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Unsophisticated Investors Come In All Sizes

The hallmark of the unsophisticated, or perhaps more accurately, the undisciplined investor is a tendency to buy high and sell low - in other words, to follow the market herd.

The California Public Employees’ Retirement System, better known as CalPERS, recently announced its decision to liquidate all of its hedge fund investments. The decision itself is not unwise, but its timing is a reminder that big investors can be as undisciplined as anyone else.

CalPERS’ Chief Investment Officer, Ted Eliopoulos, told Bloomberg that the pension’s hedge fund allocation “did not offer [CalPERS] the ability or the promise to effectively diversify or hedge any meaningful portion of [its] total portfolio.” CalPERS’ announcement cited large fund fees and the funds’ complexity in the decision to pull out of the asset class.

The classic hedge fund promise is that it won’t move in lockstep with the stock market, therefore providing a “hedge” against other investment losses. By following any one of many strategies, or a combination of several, hedge fund managers have traditionally sought to make money when the overall stock market falls - or at least to lose less money than other investments do. At the same time, hedge funds promise to at least make some money when the market rises.

So when the financial panic hit the market in 2008-09, and stocks typically lost half their value, investors wanted something more appealing. They looked to hedge funds, saw something that glittered (at least relative to most everything else), and assumed it was gold. A few hedge funds actually made a bundle during the panic by astutely betting on a housing crash or other consequences of the financial panic. Investors crowded into those funds when they could, and often into other hedge funds when they couldn’t, hoping for similar results.

CalPERS, as the biggest institutional investor around, can typically get into any fund it wants.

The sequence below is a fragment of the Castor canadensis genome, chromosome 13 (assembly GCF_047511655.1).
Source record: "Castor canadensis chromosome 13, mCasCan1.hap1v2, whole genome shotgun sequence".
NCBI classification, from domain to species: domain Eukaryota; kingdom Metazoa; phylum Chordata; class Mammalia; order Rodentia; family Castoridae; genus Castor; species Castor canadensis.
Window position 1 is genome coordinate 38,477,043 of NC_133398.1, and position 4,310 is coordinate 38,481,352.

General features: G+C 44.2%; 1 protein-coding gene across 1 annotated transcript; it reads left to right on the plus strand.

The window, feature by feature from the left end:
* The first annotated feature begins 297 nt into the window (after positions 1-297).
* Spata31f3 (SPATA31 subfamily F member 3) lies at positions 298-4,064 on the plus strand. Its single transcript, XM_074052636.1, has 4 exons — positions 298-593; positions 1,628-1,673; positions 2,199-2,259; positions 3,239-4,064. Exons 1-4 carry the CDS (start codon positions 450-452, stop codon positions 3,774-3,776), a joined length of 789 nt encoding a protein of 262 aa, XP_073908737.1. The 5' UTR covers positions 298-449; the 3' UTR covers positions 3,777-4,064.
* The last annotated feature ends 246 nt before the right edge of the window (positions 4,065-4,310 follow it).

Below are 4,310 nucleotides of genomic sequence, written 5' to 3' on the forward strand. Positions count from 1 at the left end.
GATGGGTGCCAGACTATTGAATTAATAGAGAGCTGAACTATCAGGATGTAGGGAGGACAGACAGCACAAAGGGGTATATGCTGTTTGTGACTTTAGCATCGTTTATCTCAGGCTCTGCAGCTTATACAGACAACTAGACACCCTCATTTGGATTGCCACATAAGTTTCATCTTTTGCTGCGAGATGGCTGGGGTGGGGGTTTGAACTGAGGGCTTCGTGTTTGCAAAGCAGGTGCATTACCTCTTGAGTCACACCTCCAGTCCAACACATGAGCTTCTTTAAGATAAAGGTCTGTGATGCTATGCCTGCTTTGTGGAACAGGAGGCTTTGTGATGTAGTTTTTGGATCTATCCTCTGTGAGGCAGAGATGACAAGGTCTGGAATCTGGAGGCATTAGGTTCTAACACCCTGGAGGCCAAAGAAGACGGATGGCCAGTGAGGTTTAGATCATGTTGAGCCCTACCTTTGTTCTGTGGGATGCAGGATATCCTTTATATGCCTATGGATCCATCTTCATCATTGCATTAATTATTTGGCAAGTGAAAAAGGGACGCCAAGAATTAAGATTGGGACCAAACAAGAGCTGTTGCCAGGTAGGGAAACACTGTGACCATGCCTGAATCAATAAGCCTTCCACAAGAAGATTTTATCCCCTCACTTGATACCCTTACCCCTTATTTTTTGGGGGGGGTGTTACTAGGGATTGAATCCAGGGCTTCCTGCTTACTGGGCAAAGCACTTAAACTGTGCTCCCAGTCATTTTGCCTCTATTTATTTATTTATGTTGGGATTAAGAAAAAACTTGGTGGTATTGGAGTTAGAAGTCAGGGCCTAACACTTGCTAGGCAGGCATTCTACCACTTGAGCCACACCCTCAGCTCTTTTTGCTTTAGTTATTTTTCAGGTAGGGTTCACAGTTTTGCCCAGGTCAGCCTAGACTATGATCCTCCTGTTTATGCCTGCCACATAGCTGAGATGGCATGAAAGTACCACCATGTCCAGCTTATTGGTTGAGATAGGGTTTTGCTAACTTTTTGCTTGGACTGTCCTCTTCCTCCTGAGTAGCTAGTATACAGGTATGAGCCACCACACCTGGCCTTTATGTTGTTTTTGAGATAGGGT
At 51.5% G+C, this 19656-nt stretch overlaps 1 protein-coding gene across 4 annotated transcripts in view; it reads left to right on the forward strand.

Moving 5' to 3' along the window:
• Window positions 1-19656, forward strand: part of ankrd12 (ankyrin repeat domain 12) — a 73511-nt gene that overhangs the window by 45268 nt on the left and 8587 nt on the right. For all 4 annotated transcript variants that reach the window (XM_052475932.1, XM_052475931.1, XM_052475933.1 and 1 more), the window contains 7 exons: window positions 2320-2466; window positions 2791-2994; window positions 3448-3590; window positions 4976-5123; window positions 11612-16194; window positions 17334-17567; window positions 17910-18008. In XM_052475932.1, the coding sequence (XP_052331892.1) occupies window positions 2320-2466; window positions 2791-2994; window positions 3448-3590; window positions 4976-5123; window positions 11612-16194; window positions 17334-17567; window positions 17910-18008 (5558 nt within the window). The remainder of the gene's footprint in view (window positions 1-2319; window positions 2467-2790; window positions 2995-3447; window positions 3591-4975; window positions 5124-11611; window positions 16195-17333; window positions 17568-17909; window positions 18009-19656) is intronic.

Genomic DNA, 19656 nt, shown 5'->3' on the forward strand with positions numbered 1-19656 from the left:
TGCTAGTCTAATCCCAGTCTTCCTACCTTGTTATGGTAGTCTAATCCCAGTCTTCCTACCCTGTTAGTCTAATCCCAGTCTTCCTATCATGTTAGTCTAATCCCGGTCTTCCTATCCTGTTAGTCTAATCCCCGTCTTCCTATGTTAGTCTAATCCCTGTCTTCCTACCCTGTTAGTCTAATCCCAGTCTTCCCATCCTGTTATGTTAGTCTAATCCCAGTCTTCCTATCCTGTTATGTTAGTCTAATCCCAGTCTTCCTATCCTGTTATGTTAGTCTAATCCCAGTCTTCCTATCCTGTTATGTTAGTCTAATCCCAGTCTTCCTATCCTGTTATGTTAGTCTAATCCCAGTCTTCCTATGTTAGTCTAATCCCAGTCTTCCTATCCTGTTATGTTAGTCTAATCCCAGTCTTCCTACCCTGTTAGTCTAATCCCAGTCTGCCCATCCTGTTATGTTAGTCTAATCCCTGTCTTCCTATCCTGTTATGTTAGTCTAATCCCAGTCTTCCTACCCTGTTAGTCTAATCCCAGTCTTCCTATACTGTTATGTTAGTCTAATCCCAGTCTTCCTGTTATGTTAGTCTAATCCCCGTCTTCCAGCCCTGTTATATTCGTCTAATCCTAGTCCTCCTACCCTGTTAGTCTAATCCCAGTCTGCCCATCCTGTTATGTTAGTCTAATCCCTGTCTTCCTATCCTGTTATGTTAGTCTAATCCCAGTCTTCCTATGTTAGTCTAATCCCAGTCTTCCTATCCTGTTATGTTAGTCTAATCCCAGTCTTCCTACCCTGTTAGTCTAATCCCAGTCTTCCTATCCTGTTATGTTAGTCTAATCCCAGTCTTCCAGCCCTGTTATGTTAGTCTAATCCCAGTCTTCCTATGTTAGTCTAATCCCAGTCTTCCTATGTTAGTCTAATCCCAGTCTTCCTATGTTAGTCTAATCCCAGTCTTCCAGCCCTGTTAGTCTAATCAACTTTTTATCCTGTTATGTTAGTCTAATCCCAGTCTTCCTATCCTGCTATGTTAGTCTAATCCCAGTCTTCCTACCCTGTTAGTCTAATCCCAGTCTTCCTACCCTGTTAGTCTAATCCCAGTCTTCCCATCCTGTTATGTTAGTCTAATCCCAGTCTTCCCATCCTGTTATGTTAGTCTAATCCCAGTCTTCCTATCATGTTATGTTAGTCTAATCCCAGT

But good investing is a pretty boring exercise, at least if you are prepared to hold on to your investments during downturns and wait for an eventual recovery. Recovery has come with a vengeance since 2009, with the S&P 500 index at around triple its early 2009 low. Few hedge funds have kept up. In fairness, many of those funds are not designed to keep up with a rapidly rallying stock market. That is why they are called hedge funds.

In truth, it never made much sense for CalPERS, or other pension funds, to get into hedge funds in the first place. Pension funds are long-term investors by definition; their obligations span decades. Their fundamental problem is not the result of short-term market moves. Their problem is that they are underfunded relative to their long-term obligations.

Some are trying to hide that problem by seeking a magic investment bullet - something that promises to give them better-than-market returns over the long term. Despite some fund managers’ claims, no such magic bullet has been proven to exist. In any given period, some managers will outperform the market, occasionally by impressive margins. But it never lasts. The strategies that work wonderfully in one set of circumstances stop working when circumstances change.

So the real problem isn’t that CalPERS is getting out of hedge funds. The problem is that CalPERS felt the need to get into them in the first place. CalPERS ought to be able to meet its obligations by gathering actuarially reasonable contributions from California state and local government agencies and investing those contributions in a well-diversified mix of stocks and bonds, in an environment that includes sound fiscal policy, a nonrepressive interest rate environment, and a tax and regulatory regime that promotes capital formation and economic growth.

Of course, a lot of those ingredients are absent or diminished in the world we inhabit today. It would be nice if, as it corrects its hedge fund mistake, CalPERS threw its weight behind those other policies as well. But we are, after all, talking about the California public employees’ retirement system, and these prescriptions are not exactly the fashion in the Golden State today.

So don’t take the hedge fund abandonment as a sign that CalPERS is becoming a wise investor. It is just doing more of what it has been doing, which is following the crowd.

Larry M. Elkin is the founder and president of Palisades Hudson, and is based out of Palisades Hudson’s Fort Lauderdale, Florida headquarters. He wrote several of the chapters in the firm’s book, Looking Ahead: Life, Family, Wealth and Business After 55. His contributions include Chapter 1, “Looking Ahead When Youth Is Behind Us” and Chapter 4, “The Family Business."

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